chapter  9
17 Pages

Charity and giving

Taxes are a compulsory levy to finance services. Charges often amount to the same thing. Fees are payments made, more or less voluntarily, depending on the circumstances, for a service you buy. A gift or donation is, at its best, a payment made voluntarily so that a service may be given to others. Of course, it would be naive to claim that all gifts are made with no thought of any benefit that might accrue to the individual or to his or her family, now or at some future time, or to deny that gifts are often a reflection of gratitude for past services rendered to a member of the family or the donor themselves. Relatives may make a gift to a local hospital that has cared for a loved one. Parents or relatives often make donations to their old public school or college as some repayment for what it has done for them, or in the hope that it may give their child a better chance of entry! Many volunteers who give their time to voluntary organizations do so because it will look good on their CV or help them to be selected for a social work course! Many donors do lay down more or less stringent rules about the use of their funds, and these are legally binding on the body that receives them. They do not change as society changes and this may be an embarrassment to the organization or trust that administers such income. It is quite wrong to associate ‘charity’ or voluntary giving exclusively with ‘voluntary’ or non-profit organizations, or to assume that most of these organizations’ income comes from donations. It does not. As we shall see later, National Health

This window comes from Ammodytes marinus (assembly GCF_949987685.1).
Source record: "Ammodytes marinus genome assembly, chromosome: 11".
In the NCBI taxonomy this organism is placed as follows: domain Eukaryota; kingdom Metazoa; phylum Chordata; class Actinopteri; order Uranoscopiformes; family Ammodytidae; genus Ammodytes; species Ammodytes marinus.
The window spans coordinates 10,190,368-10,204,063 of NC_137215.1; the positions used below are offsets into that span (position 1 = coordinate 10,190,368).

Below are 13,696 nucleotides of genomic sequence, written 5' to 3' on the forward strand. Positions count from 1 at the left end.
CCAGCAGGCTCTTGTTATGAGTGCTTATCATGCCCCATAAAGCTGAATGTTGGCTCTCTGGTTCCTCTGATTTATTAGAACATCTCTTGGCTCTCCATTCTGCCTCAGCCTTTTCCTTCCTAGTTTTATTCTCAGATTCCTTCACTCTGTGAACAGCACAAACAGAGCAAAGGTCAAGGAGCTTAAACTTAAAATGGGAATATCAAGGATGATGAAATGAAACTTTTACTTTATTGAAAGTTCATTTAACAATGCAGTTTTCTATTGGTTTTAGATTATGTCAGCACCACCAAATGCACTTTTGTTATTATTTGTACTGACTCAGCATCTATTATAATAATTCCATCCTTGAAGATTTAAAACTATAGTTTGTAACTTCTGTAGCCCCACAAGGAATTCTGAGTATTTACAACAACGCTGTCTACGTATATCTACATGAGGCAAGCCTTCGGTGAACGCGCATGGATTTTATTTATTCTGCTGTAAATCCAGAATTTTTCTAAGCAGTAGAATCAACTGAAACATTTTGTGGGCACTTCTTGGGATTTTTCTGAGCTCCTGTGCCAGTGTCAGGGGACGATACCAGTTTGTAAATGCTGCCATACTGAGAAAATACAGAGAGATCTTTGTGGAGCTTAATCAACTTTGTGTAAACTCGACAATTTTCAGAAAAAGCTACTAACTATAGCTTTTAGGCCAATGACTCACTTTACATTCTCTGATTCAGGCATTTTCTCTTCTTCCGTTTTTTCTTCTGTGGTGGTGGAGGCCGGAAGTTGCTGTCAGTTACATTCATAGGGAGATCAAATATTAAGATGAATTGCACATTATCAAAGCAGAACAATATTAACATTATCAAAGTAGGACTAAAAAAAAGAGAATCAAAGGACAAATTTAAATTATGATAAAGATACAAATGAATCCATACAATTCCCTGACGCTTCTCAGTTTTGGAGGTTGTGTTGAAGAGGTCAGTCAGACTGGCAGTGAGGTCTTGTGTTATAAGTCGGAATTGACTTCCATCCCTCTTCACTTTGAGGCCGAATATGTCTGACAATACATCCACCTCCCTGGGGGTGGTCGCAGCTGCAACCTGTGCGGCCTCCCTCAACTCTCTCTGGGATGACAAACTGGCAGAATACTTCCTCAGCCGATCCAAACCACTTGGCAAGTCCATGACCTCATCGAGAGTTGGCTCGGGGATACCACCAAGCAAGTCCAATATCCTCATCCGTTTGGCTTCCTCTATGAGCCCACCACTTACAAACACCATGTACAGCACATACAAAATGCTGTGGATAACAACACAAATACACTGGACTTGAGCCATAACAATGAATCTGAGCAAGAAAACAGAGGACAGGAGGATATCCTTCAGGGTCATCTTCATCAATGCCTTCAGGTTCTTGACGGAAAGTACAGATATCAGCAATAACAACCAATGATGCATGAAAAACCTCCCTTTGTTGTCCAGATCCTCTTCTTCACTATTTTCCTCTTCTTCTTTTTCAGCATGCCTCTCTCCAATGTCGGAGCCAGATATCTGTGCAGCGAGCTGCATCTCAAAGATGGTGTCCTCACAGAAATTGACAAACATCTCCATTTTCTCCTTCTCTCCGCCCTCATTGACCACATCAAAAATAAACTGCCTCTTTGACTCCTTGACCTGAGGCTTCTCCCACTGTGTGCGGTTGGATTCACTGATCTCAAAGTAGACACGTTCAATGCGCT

Service hospitals obtain an important share of all monetary gifts and other voluntary help. But while public provision does not preclude charitable giving, the existence of the profit motive in any service usually does. It seems improbable that donors will be moti­ vated to give time or money to a profit-making hospital or home on the grounds that it would be difficult to ensure that the patients or residents received the benefit, rather than the owner. This is a kind of market failure. The market and for-profit organizations cannot accommodate giving and voluntary action because it will always be in the interests of a profit organization to use its dona­ tions to undercut costs and increase its profit margins (Hansman, 1980, 1987). It is not surprising to find that giving is largely con­ fined to non-profit and public organizations.